How much would you be willing to pay for a ticket to see an eagerly anticipated movie? $10? $15? $20? What if you hadn't seen a movie in a theater in decades, possibly ever, or had to leave your country to do so? Such is the situation now in Saudi Arabia where the government is now allowing public cinemas after a 35-year ban. AMC is the first exhibitor to get a license in the Middle Eastern country, with tickets expected to run a lofty $20 a pop. However, given the demand after such a drought, word on the street is the ticket prices could rise to between $30 and an eye-watering $35 each.

The reason for such absurdly high prices? Why supply and demand, of course. Speaking at CinemaCon (via Variety) on Monday, AMC chief Adam Aron said that the price is too low. The level of demand from an audience that hasn't enjoyed a theatrical experience in its country in a generation makes price not an issue. Whereas here such prices would result in empty theaters, in Saudi Arabia the demand is so high that there will be more than enough people willing to pay $30+ per ticket. This rapidly inflating ticket price isn't all AMC looking to turn a tidy profit either. There is a high sales tax factoring in as well as an additional 25% sales tax that the Saudi Arabian government is levying on entertainment products.

This is just the beginning, too, as Saudi Arabia is being viewed as a major potential market by the movie industry. A huge 70% of the country's 32 million people are under 30, causing analysts to predict that opening this market could result in Saudi Arabia being one of the top-ten movie markets in a matter of years. Things are moving fast, but there is still a long way to go. Saudi Arabia doesn't have the existing infrastructure, so everything is being done from scratch, with theaters being built and the country still working on a ratings system, as well as a censorship process.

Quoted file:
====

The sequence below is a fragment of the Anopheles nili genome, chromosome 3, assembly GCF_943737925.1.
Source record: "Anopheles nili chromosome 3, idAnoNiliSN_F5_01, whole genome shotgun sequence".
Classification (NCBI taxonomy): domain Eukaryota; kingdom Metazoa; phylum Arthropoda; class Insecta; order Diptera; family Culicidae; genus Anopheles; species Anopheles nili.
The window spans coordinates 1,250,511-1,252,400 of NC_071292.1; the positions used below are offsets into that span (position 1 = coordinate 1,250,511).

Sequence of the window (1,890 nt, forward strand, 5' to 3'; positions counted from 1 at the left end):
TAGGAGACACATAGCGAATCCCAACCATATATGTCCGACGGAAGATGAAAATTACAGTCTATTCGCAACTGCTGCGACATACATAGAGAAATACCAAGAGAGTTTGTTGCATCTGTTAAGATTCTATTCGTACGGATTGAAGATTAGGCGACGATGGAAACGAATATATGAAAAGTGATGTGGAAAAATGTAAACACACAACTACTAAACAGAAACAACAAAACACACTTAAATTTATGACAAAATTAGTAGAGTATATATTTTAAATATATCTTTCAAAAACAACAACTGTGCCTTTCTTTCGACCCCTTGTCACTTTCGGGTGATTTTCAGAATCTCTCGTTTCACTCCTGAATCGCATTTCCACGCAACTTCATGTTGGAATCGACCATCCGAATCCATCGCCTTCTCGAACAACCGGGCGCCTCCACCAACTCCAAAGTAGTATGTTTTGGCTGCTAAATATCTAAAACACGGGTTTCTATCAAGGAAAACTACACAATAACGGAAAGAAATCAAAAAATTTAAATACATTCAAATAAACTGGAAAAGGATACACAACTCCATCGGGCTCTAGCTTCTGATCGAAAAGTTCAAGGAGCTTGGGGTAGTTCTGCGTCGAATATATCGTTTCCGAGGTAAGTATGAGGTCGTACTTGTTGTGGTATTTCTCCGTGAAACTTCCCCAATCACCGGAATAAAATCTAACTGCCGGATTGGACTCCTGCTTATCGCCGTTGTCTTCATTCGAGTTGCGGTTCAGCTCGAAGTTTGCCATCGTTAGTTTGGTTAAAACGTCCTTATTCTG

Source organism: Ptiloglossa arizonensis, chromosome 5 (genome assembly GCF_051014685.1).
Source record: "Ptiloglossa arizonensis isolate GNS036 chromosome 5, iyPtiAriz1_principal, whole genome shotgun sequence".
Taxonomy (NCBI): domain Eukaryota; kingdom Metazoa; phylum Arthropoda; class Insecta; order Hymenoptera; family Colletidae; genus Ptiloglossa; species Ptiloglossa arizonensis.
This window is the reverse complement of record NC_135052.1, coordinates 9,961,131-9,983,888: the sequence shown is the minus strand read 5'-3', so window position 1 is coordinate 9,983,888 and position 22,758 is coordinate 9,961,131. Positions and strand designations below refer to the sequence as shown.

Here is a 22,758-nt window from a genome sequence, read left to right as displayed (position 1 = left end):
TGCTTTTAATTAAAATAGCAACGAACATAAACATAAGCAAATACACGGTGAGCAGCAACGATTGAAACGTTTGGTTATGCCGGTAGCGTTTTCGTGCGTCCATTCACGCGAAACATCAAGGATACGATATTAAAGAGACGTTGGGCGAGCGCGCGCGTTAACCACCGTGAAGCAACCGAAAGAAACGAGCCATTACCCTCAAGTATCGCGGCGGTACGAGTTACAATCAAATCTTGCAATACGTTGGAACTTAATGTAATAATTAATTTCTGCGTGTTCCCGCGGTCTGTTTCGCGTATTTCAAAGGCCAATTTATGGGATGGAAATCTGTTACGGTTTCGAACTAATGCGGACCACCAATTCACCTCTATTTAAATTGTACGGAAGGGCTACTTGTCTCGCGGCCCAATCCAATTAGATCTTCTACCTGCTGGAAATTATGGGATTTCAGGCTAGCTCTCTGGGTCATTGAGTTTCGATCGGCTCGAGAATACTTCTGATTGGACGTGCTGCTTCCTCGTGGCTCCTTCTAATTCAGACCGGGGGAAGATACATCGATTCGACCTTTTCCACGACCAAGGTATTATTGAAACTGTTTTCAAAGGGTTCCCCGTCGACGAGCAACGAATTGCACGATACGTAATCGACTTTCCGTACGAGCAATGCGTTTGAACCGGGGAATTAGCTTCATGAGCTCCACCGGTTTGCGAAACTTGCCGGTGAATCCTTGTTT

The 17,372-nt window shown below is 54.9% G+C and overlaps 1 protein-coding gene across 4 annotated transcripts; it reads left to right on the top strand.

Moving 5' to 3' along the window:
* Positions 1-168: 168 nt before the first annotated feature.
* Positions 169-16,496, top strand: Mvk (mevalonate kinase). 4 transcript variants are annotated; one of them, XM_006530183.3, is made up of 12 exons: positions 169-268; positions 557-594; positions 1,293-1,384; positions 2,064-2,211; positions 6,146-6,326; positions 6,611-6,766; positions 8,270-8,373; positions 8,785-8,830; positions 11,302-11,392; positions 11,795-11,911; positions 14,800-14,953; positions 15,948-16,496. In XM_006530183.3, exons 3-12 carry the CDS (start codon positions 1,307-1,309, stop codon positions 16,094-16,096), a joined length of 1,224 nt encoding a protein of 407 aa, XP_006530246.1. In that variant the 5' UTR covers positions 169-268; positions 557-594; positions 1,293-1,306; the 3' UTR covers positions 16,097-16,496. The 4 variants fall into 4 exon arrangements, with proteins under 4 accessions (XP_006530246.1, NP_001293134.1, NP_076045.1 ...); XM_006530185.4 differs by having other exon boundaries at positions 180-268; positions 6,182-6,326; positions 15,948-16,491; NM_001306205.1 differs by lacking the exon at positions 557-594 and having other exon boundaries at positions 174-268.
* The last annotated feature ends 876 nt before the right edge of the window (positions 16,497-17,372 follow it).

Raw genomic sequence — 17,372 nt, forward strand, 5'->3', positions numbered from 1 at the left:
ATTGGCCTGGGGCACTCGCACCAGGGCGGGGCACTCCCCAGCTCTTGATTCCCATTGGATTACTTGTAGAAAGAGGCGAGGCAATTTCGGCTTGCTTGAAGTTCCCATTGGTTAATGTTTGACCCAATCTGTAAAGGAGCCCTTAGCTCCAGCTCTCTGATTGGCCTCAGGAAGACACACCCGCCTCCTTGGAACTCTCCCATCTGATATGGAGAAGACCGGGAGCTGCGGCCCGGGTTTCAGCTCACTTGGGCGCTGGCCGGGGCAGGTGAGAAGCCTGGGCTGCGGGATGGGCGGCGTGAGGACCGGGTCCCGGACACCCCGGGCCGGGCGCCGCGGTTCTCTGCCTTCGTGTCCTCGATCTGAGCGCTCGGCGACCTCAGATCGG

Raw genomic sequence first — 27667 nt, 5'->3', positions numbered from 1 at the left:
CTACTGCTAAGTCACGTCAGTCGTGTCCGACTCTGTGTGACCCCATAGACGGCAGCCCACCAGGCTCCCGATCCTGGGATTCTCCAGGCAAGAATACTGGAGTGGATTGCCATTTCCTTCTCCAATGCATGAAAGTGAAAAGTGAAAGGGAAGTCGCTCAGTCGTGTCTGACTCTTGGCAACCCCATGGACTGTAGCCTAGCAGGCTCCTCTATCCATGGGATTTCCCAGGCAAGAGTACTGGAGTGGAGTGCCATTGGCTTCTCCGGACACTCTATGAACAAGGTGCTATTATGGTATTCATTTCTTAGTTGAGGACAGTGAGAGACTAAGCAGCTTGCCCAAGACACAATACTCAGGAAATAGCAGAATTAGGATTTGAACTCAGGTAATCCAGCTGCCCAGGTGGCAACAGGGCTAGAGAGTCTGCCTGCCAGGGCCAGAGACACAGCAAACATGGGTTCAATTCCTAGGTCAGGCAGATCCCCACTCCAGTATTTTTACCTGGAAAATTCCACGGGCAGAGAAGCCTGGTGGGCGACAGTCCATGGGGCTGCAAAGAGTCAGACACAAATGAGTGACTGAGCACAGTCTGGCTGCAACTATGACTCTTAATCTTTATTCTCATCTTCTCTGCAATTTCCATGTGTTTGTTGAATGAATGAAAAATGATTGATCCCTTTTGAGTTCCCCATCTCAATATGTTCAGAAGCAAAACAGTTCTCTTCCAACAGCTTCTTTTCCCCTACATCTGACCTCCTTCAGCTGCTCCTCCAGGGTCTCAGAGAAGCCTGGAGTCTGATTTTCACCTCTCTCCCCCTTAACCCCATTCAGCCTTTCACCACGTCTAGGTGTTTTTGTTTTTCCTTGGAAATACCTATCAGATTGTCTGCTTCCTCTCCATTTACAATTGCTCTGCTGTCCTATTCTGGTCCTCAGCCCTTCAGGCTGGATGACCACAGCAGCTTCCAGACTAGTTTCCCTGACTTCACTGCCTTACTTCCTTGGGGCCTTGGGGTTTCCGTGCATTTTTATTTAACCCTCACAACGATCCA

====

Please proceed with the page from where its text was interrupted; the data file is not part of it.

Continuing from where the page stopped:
The first public cinema began test screenings on April 18th at an invitation only event in Riyadh. Black Panther was the debut film at the AMC theater. The showing also broke cultural ground by allowing men and women to sit together. This is part of broader reforms taking place in the traditionally conservative country as it aims to diversify economically and institute slightly more liberal policies like allowing women to drive. AMC plans to open 40 cinemas in 15 Saudi cities over the next five years, and there are expected to be 350 theaters in the country by 2030. Soon, Saudi audiences will be able to enjoy the world's most famous movie star, Dwayne Johnson, on the big screen as Rampage has been given a release date while Avengers: Infinity War is currently being shown to censors.

Hopefully, as more theater open up in the country and cinemas become less rare, prices will come back down to a reasonable level. But considering that up until recently if you wanted to see a movie in theaters, you'd have to leave the country, $35 isn't the worst thing in the world. Even though attendance is down here in the U.S., ticket prices rose to an all-time high last year of $8.97, not factoring in premium formats or 3D. So next time you have to pony up for a movie ticket, remember it could be much, much more expensive.

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